Bieler's Defeat

Category:  Food & Drink
Thursday, February 23rd, 2012 at 2:09 PM
Bieler's Defeat by Alex Bieler

 

For future reference, perhaps the next time I perform a challenge of any kind, I should start the day in the correct state.

On the day of the “Bethcha Can’t” Challenge at the Three B Saloon, I started about an hour and a half away from my dining destination. I’ll blame my romantic side for this first misstep, as I had driven to the east side of Cleveland to surprise my girlfriend, taking her to a show late the night before.

Due to this schmaltzy holiday, I ended up waking up two hours later than I intended to. In Ohio. That’s the danger of letting a woman get between me and my food, I suppose.

I lumbered out of bed, slowly making my way to the kitchen. I prepared a solitary piece of toast, adorned with a small smear of peanut butter. My stomach growled loudly. It called me a number of unsavory names, as I down the miniscule meal, saving myself for tonight’s feast of eight 1/3-pound beef patties, 24 strips of bacon, 16 pieces of cheese, and lettuce and tomato all on one burger, served with half a pound of pub chips.

For days, I’d been consuming more food than some small countries see over the course of a year. A trip to the grocery store had snagged dirt-cheap food in large numbers. While a nutritionist would have smacked me if he or she saw my cart, my party pizzas were training my body to be a champion.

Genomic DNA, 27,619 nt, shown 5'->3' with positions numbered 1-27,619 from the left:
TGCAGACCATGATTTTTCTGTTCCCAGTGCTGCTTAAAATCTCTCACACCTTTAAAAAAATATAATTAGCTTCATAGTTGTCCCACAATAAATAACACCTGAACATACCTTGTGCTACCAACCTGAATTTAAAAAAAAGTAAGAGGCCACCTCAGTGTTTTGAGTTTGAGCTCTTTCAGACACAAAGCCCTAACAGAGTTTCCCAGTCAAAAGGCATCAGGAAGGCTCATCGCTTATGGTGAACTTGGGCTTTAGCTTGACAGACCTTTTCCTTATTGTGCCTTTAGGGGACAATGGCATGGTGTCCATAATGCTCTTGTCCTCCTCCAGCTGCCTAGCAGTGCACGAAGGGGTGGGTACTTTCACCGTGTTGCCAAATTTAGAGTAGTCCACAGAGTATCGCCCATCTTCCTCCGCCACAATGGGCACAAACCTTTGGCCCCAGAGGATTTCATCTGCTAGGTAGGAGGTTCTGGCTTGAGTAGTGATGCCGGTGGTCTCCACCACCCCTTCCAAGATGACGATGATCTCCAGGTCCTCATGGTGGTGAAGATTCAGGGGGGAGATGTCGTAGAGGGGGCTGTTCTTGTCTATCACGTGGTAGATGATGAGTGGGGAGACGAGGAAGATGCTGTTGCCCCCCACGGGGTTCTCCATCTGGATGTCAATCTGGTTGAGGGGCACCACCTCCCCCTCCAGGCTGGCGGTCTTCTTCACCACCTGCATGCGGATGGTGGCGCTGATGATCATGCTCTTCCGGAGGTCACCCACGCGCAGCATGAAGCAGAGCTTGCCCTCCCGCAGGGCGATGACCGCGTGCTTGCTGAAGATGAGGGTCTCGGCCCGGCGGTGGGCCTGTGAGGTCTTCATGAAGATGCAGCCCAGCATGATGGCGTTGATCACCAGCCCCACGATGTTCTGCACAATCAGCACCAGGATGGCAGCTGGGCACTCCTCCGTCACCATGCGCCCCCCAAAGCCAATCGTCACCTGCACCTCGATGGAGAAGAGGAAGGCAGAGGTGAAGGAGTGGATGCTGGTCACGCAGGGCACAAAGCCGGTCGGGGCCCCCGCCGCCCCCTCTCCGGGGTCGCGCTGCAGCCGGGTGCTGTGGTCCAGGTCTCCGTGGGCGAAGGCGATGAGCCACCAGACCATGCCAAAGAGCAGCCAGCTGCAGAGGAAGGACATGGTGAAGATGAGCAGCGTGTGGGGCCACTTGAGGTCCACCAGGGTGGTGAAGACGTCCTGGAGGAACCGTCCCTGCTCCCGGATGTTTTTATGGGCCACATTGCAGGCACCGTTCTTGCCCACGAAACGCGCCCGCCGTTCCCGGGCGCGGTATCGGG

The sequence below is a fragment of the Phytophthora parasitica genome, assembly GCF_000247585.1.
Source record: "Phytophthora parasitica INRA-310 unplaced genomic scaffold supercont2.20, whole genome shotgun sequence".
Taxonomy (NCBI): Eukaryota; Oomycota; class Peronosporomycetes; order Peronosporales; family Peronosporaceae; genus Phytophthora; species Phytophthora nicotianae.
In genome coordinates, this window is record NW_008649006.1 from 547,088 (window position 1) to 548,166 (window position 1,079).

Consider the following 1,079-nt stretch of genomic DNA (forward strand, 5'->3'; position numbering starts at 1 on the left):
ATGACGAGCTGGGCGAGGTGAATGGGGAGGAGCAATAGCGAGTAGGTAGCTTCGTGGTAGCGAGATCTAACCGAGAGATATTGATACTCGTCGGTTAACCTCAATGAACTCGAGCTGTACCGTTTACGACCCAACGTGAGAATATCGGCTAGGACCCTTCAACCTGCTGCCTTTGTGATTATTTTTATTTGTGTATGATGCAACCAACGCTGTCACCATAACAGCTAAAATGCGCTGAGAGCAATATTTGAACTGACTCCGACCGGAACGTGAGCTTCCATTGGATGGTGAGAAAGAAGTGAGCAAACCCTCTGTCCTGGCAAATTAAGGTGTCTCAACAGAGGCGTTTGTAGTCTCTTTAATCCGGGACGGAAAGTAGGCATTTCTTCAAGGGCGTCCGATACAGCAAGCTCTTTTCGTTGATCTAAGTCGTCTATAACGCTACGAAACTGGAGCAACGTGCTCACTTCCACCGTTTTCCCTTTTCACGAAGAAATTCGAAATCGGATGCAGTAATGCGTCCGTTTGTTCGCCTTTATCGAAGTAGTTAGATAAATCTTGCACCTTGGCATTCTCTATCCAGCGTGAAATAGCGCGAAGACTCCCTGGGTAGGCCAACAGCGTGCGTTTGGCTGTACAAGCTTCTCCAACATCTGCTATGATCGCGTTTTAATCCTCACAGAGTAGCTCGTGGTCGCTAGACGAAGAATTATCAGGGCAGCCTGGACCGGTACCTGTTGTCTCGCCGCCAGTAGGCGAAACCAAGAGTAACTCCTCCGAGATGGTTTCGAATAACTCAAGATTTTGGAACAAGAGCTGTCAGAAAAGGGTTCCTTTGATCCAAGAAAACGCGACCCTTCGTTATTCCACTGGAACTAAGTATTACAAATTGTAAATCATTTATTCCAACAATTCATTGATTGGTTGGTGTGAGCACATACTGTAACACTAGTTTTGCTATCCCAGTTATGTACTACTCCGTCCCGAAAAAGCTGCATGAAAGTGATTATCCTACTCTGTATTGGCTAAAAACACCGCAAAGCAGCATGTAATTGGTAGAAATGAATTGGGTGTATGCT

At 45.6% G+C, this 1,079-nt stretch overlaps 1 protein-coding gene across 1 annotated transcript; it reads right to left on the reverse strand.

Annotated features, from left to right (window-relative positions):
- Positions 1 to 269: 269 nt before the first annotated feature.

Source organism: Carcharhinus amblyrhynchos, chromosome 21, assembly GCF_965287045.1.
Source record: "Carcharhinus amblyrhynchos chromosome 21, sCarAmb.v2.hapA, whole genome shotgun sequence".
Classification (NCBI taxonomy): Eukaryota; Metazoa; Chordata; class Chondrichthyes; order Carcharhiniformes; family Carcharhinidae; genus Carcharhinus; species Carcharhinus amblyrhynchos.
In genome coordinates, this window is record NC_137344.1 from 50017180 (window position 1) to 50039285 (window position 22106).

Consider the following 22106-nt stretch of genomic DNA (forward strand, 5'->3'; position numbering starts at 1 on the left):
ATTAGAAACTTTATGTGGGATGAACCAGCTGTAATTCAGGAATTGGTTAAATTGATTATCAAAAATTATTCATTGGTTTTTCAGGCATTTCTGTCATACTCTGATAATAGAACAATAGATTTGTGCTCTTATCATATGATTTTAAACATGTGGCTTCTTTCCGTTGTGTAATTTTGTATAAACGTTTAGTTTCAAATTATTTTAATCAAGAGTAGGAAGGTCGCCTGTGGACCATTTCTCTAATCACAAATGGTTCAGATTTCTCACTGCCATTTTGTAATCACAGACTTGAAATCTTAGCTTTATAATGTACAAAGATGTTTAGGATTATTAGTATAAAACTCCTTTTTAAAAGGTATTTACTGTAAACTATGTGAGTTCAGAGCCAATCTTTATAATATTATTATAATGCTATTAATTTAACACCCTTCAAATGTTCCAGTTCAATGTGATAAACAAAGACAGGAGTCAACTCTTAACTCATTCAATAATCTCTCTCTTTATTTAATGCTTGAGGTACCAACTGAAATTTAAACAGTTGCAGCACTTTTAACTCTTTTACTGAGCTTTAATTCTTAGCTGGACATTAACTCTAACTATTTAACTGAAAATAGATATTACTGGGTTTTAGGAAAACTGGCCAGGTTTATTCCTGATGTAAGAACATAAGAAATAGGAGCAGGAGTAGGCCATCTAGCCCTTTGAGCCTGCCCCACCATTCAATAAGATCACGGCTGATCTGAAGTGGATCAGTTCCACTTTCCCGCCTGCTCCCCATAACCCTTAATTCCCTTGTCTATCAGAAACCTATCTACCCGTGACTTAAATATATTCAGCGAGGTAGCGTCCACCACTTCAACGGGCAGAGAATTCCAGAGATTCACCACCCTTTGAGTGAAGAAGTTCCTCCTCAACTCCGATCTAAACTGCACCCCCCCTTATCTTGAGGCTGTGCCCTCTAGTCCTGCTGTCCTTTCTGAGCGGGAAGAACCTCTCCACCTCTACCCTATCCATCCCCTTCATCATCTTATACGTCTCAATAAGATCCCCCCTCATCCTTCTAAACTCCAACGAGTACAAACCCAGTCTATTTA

Today, however, was different. I craved food. My stomach’s constant gurgling interrupted Jeff Tweedy several times during my trip back to Erie. My fridge called to me throughout the hours leading up to my meat meeting. Even my One-A-Day gummy vitamins tempted me, but my resolve would not be broken by fruit-shaped gelatin.

Eventually, the time for the challenge came. I arrived at Three Bs—some of my Erie Reader cohorts having already posted up at a table. I sat down and we ordered—several of the others ordering normal-sized suppers. The smells from the kitchen overwhelmed my senses, driving me to salivate extensively. I was ready for my meat.

Our food came out eventually. Curiously, I was handed half a rack of ribs and a side of fries. My body immediately began a small war. My brain’s very confused about why I’m receiving this order, but my stomach’s about to beat down the questioning grey matter with a rubber hose for preventing me from inhaling everything in front of me.

After a small discussion, the matter’s cleared up. The waitress had confused our order for the al-you-can-eat rib special. As she went back to the kitchen to relay the message, my tablemates dined as my insides whined.

All my grumblings were pushed aside when General Manager J.J. Brown carried out a tower of meat, meat, and more meat and set it down in front of me. I held the beautiful building of beef up as he explained the rules to me. I was almost too entranced by the edible obelisk, its peak almost as high as my head when I sit.